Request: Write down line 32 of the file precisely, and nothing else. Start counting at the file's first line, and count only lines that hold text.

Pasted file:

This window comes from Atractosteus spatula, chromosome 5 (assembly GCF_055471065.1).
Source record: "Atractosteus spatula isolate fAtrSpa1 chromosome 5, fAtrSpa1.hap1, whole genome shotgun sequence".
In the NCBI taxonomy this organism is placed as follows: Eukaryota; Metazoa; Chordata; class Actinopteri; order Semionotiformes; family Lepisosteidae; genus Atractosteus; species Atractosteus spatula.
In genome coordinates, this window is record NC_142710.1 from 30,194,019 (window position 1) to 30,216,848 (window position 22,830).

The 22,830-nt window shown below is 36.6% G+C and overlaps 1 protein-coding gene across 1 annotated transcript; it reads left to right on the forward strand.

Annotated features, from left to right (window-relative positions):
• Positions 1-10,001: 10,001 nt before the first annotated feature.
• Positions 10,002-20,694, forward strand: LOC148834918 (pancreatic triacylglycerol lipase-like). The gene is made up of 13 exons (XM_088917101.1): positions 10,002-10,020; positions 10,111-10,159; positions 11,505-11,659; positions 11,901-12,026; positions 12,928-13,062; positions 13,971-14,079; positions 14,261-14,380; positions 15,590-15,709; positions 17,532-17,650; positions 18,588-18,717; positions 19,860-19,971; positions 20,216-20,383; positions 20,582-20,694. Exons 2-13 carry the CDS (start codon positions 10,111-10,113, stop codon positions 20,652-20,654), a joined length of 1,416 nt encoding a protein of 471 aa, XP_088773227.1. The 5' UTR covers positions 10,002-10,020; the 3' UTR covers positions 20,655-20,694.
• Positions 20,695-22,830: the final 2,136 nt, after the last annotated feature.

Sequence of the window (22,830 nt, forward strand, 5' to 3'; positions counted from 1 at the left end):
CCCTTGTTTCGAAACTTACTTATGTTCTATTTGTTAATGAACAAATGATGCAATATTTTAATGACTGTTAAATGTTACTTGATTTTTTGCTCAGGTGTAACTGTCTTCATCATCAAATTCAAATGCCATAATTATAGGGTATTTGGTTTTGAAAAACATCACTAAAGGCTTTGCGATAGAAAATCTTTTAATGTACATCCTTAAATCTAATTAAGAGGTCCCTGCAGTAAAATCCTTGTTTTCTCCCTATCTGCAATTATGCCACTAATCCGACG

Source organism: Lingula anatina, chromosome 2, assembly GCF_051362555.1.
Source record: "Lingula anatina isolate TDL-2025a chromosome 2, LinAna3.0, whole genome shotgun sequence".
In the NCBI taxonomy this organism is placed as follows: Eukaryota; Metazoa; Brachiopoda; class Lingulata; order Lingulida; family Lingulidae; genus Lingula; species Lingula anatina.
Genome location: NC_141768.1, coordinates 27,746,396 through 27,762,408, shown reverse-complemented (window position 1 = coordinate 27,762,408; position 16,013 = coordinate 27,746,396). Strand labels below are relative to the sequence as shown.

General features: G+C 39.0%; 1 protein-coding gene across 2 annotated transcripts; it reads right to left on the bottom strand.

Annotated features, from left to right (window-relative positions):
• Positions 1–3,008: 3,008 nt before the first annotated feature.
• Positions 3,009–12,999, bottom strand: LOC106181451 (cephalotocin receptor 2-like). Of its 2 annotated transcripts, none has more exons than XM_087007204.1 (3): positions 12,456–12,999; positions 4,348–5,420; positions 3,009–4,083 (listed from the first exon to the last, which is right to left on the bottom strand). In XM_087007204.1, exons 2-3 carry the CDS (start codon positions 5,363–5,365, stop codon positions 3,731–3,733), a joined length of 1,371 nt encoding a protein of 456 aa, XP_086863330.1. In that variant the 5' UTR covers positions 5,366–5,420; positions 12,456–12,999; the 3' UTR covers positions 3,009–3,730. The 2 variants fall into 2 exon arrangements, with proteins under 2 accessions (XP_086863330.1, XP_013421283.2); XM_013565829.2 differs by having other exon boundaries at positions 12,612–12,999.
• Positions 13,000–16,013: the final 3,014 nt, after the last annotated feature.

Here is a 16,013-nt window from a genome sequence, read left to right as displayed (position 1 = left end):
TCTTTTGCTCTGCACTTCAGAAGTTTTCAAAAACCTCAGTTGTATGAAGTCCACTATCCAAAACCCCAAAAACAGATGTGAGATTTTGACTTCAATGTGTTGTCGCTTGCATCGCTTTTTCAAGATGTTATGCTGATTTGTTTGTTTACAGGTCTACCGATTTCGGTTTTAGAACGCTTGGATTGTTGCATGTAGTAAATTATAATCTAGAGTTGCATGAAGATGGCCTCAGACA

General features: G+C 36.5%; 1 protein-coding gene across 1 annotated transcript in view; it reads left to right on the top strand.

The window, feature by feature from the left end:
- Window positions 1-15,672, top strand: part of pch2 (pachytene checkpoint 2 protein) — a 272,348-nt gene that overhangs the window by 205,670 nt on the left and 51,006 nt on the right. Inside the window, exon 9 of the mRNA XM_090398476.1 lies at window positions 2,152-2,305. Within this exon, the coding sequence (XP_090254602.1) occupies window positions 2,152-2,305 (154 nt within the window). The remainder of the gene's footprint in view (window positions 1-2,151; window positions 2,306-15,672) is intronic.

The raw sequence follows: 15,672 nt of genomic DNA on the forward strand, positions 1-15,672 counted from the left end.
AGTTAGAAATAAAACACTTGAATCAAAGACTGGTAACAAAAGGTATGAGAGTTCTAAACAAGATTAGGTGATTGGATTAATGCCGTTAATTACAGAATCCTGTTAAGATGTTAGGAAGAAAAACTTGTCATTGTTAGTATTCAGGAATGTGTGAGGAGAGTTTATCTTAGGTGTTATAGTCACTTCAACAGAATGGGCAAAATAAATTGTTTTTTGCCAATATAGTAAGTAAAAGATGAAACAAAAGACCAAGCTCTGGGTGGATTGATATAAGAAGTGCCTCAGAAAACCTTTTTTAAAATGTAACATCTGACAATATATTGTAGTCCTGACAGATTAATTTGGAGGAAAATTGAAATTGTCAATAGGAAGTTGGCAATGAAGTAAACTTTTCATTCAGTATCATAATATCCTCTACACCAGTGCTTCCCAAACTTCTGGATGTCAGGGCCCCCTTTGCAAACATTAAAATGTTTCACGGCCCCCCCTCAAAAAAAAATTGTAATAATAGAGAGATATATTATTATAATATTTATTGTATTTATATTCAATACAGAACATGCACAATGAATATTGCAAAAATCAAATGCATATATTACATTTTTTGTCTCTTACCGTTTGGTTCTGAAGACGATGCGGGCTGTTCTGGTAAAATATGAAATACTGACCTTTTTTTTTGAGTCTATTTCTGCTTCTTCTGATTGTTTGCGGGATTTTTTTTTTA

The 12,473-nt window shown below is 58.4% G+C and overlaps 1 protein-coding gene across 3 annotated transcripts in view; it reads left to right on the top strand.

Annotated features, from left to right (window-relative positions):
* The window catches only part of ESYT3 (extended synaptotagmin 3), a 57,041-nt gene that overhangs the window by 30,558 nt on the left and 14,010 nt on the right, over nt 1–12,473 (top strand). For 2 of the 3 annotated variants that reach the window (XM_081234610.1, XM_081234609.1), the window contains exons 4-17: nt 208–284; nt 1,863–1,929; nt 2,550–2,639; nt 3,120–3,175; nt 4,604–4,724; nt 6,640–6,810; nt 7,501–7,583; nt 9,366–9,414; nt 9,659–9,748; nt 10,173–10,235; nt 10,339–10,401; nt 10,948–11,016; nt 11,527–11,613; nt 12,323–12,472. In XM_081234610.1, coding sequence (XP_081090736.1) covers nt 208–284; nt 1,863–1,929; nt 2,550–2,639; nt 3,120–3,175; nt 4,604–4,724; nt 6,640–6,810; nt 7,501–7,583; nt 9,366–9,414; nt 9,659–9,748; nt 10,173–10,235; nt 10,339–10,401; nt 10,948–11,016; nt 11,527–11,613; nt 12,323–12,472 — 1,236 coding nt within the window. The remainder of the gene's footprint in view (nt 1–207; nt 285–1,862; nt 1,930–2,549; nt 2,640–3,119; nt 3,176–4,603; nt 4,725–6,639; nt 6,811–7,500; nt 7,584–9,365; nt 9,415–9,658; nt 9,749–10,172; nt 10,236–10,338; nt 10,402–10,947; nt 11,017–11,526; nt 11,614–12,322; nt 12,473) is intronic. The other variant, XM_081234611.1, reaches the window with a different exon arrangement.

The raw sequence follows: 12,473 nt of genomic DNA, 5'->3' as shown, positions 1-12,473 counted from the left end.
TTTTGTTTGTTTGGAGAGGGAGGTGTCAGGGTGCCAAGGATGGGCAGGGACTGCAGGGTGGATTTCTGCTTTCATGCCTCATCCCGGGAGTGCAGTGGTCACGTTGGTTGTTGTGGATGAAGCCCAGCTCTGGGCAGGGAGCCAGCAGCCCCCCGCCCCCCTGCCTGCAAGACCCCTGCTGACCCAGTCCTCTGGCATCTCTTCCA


TTTTGTTTGTTTGGAGAGGGAGGTGTCAGGGTGCCAAGGATGGGCAGGGACTGCAGGGTGGATTTCTGCTTTCATGCCTCATCCCGGGAGTGCAGTGGTCACGTTGGTTGTTGTGGATGAAGCCCAGCTCTGGGCAGGGAGCCAGCAGCCCCCCGCCCCCCTGCCTGCAAGACCCCTGCTGACCCAGTCCTCTGGCATCTCTTCCA